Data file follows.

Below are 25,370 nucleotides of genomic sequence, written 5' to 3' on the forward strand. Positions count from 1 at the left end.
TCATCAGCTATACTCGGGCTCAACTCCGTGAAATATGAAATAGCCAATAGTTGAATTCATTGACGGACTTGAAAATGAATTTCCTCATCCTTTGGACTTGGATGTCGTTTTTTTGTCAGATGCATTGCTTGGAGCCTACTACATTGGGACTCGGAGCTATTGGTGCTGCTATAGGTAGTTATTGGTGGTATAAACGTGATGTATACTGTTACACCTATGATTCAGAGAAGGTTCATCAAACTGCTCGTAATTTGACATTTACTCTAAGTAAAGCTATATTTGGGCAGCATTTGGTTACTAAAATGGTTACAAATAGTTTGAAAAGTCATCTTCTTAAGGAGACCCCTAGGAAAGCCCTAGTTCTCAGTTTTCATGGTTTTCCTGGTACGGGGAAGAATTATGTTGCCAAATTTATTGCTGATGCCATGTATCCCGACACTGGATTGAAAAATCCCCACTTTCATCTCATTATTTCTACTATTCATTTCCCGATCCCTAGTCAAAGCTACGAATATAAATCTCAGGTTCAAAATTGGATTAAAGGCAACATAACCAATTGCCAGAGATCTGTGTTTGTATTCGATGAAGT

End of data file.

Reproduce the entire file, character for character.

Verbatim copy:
Below are 25,370 nucleotides of genomic sequence, written 5' to 3' on the forward strand. Positions count from 1 at the left end.
TCATCAGCTATACTCGGGCTCAACTCCGTGAAATATGAAATAGCCAATAGTTGAATTCATTGACGGACTTGAAAATGAATTTCCTCATCCTTTGGACTTGGATGTCGTTTTTTTGTCAGATGCATTGCTTGGAGCCTACTACATTGGGACTCGGAGCTATTGGTGCTGCTATAGGTAGTTATTGGTGGTATAAACGTGATGTATACTGTTACACCTATGATTCAGAGAAGGTTCATCAAACTGCTCGTAATTTGACATTTACTCTAAGTAAAGCTATATTTGGGCAGCATTTGGTTACTAAAATGGTTACAAATAGTTTGAAAAGTCATCTTCTTAAGGAGACCCCTAGGAAAGCCCTAGTTCTCAGTTTTCATGGTTTTCCTGGTACGGGGAAGAATTATGTTGCCAAATTTATTGCTGATGCCATGTATCCCGACACTGGATTGAAAAATCCCCACTTTCATCTCATTATTTCTACTATTCATTTCCCGATCCCTAGTCAAAGCTACGAATATAAATCTCAGGTTCAAAATTGGATTAAAGGCAACATAACCAATTGCCAGAGATCTGTGTTTGTATTCGATGAAGT